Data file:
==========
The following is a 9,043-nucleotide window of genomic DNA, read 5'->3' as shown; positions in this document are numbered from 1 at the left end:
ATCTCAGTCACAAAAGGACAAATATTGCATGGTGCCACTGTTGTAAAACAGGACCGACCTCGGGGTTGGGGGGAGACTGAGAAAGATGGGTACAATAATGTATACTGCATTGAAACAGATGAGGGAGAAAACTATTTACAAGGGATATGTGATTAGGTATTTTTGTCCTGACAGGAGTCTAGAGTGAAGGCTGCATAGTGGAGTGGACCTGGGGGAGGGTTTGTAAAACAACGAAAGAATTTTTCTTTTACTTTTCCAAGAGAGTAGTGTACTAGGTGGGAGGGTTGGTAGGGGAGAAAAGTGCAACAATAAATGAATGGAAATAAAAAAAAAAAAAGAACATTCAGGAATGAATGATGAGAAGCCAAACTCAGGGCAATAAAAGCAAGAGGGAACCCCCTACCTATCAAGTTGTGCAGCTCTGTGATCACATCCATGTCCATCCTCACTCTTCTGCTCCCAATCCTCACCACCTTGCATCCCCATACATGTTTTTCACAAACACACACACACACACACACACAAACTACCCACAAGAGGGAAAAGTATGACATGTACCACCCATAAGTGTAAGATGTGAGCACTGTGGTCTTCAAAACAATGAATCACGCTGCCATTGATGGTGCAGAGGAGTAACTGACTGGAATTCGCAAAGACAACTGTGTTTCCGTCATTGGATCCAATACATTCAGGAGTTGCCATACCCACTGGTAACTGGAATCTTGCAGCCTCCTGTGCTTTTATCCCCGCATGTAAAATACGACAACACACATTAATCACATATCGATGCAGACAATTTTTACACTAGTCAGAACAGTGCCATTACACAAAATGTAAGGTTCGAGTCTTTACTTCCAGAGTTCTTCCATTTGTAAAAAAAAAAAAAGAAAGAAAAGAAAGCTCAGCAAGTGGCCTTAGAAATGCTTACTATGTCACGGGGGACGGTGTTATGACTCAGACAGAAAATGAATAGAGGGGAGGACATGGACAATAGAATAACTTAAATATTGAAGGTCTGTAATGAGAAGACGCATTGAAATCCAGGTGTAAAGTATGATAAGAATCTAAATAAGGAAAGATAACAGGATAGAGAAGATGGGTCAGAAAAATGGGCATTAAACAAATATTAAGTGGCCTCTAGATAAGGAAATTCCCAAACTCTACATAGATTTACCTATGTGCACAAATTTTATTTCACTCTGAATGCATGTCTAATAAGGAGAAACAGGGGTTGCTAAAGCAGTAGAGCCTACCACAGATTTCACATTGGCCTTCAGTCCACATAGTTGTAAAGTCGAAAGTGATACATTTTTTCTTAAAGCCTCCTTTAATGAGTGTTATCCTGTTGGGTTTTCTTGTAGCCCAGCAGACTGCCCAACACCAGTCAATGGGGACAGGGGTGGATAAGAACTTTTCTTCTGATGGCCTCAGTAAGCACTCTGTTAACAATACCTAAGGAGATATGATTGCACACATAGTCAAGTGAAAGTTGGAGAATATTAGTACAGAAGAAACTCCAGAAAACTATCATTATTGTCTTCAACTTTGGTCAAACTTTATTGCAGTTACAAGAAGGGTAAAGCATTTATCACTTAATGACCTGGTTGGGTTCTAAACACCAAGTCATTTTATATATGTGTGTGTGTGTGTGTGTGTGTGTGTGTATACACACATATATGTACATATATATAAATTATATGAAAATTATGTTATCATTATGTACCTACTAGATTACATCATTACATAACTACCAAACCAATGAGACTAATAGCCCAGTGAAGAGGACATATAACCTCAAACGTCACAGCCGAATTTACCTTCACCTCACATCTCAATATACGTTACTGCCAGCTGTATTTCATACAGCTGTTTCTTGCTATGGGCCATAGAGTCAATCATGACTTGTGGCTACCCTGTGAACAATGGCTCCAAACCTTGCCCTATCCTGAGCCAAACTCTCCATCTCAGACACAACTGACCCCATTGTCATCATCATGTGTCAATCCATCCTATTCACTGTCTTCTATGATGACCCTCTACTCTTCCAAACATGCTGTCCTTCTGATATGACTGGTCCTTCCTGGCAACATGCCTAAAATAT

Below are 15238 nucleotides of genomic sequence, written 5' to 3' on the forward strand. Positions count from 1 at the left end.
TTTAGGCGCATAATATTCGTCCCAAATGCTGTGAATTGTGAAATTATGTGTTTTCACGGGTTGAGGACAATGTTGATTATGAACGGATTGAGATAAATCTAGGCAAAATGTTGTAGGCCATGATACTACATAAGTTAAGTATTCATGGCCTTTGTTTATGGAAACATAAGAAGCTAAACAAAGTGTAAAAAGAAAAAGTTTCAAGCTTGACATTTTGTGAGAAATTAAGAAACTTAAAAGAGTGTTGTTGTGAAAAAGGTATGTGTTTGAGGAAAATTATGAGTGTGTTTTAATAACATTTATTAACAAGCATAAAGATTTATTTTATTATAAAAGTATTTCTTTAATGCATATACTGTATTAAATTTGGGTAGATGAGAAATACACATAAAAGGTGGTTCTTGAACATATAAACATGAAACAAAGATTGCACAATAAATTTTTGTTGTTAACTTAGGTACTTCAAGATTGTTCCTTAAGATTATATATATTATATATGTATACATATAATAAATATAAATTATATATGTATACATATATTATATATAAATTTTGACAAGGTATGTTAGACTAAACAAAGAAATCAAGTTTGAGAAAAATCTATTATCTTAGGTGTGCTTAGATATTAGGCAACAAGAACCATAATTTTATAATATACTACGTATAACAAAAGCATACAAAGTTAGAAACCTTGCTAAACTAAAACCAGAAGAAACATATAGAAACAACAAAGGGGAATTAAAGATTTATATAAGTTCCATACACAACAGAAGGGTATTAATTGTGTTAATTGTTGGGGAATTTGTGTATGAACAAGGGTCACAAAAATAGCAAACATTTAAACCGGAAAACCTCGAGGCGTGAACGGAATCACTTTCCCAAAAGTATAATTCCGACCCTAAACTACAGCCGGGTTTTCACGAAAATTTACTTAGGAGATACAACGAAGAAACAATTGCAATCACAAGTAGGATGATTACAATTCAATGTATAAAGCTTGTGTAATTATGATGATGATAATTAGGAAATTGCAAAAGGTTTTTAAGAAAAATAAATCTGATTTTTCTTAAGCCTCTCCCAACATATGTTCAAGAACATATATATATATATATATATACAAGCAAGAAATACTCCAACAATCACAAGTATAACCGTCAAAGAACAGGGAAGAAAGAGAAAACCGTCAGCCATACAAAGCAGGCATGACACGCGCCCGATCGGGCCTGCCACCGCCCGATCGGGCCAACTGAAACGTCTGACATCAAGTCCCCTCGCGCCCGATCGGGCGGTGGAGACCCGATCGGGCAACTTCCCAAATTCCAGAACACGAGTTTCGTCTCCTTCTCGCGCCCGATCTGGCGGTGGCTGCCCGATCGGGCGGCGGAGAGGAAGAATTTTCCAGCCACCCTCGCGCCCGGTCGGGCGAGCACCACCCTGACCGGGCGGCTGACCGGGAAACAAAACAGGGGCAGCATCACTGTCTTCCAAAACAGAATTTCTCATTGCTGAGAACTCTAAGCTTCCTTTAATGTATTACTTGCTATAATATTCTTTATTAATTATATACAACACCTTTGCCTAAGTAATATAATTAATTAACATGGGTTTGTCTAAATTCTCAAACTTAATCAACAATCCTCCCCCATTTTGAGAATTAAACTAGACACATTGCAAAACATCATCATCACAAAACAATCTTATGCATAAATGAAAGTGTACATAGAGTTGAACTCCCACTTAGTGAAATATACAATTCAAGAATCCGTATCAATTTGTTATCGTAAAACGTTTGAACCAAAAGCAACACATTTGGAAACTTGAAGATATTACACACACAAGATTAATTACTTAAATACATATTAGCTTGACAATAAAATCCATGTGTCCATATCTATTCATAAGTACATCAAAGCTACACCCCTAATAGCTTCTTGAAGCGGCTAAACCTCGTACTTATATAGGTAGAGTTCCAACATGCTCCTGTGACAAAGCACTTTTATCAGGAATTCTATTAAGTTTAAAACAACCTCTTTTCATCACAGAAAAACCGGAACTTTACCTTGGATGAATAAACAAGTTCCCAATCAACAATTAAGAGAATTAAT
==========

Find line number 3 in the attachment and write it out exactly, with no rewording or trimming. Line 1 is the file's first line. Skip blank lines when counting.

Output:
Below are 15238 nucleotides of genomic sequence, written 5' to 3' on the forward strand. Positions count from 1 at the left end.